Know more

Our use of cookies

Cookies are a set of data stored on a user’s device when the user browses a web site. The data is in a file containing an ID number, the name of the server which deposited it and, in some cases, an expiry date. We use cookies to record information about your visit, language of preference, and other parameters on the site in order to optimise your next visit and make the site even more useful to you.

To improve your experience, we use cookies to store certain browsing information and provide secure navigation, and to collect statistics with a view to improve the site’s features. For a complete list of the cookies we use, download “Ghostery”, a free plug-in for browsers which can detect, and, in some cases, block cookies.

Ghostery is available here for free: https://www.ghostery.com/fr/products/

You can also visit the CNIL web site for instructions on how to configure your browser to manage cookie storage on your device.

In the case of third-party advertising cookies, you can also visit the following site: http://www.youronlinechoices.com/fr/controler-ses-cookies/, offered by digital advertising professionals within the European Digital Advertising Alliance (EDAA). From the site, you can deny or accept the cookies used by advertising professionals who are members.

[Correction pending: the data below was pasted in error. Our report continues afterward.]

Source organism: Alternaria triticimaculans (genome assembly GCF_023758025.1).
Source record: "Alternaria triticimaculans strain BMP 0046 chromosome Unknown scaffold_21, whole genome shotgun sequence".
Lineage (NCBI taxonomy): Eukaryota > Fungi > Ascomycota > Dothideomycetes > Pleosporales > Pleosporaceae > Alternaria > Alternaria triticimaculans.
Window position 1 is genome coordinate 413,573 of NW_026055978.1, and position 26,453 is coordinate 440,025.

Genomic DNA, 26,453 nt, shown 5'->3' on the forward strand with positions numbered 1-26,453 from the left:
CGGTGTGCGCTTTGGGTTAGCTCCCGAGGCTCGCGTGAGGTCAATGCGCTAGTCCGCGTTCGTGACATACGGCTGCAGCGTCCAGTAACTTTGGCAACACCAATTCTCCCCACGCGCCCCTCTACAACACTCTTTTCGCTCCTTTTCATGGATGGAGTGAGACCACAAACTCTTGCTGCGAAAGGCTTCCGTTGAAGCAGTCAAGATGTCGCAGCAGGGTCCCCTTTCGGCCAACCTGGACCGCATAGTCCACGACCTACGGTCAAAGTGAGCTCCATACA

It is also possible to block certain third-party cookies directly via publishers:

Cookie type

Means of blocking

Analytical and performance cookies

Realytics
Google Analytics
Spoteffects
Optimizely

Targeted advertising cookies

DoubleClick
Mediarithmics

The following types of cookies may be used on our websites:

Mandatory cookies

Functional cookies

Social media and advertising cookies

These cookies are needed to ensure the proper functioning of the site and cannot be disabled. They help ensure a secure connection and the basic availability of our website.

These cookies allow us to analyse site use in order to measure and optimise performance. They allow us to store your sign-in information and display the different components of our website in a more coherent way.

These cookies are used by advertising agencies such as Google and by social media sites such as LinkedIn and Facebook. Among other things, they allow pages to be shared on social media, the posting of comments, and the publication (on our site or elsewhere) of ads that reflect your centres of interest.